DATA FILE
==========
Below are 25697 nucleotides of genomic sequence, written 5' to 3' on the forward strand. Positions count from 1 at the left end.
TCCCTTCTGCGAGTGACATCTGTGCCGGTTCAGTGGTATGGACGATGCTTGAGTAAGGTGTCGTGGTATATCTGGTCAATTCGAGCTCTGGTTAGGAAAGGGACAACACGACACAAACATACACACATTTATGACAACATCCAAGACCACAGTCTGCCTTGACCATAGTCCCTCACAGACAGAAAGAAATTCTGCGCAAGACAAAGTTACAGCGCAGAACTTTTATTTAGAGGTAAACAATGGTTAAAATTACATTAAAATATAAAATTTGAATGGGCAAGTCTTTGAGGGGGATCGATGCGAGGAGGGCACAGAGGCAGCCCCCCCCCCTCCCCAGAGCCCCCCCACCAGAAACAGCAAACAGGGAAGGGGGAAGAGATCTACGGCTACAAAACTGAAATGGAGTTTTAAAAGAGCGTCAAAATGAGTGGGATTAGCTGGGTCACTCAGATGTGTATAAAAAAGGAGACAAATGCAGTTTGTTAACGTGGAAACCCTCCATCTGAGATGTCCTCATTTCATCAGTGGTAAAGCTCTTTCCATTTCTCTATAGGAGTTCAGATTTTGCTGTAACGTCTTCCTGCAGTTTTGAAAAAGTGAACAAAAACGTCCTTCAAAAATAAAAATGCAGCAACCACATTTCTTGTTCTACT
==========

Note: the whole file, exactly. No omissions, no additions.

Below are 25697 nucleotides of genomic sequence, written 5' to 3' on the forward strand. Positions count from 1 at the left end.
TCCCTTCTGCGAGTGACATCTGTGCCGGTTCAGTGGTATGGACGATGCTTGAGTAAGGTGTCGTGGTATATCTGGTCAATTCGAGCTCTGGTTAGGAAAGGGACAACACGACACAAACATACACACATTTATGACAACATCCAAGACCACAGTCTGCCTTGACCATAGTCCCTCACAGACAGAAAGAAATTCTGCGCAAGACAAAGTTACAGCGCAGAACTTTTATTTAGAGGTAAACAATGGTTAAAATTACATTAAAATATAAAATTTGAATGGGCAAGTCTTTGAGGGGGATCGATGCGAGGAGGGCACAGAGGCAGCCCCCCCCCCTCCCCAGAGCCCCCCCACCAGAAACAGCAAACAGGGAAGGGGGAAGAGATCTACGGCTACAAAACTGAAATGGAGTTTTAAAAGAGCGTCAAAATGAGTGGGATTAGCTGGGTCACTCAGATGTGTATAAAAAAGGAGACAAATGCAGTTTGTTAACGTGGAAACCCTCCATCTGAGATGTCCTCATTTCATCAGTGGTAAAGCTCTTTCCATTTCTCTATAGGAGTTCAGATTTTGCTGTAACGTCTTCCTGCAGTTTTGAAAAAGTGAACAAAAACGTCCTTCAAAAATAAAAATGCAGCAACCACATTTCTTGTTCTACT